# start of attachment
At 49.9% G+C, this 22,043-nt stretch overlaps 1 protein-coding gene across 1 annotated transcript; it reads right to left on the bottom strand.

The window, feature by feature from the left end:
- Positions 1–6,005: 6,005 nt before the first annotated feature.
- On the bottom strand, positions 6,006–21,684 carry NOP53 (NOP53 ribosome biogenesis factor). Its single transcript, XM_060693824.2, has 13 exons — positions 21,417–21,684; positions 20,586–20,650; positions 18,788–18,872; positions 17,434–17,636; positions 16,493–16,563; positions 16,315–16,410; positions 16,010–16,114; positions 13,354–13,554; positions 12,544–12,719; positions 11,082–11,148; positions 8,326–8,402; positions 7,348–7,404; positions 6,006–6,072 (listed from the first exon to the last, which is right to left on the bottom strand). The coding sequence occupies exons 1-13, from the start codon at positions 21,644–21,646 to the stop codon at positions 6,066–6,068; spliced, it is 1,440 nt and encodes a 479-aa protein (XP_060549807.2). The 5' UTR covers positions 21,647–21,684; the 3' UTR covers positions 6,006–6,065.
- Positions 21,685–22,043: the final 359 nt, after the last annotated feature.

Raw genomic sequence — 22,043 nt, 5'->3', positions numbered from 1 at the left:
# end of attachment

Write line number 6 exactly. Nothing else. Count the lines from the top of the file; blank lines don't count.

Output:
Raw genomic sequence — 22,043 nt, 5'->3', positions numbered from 1 at the left: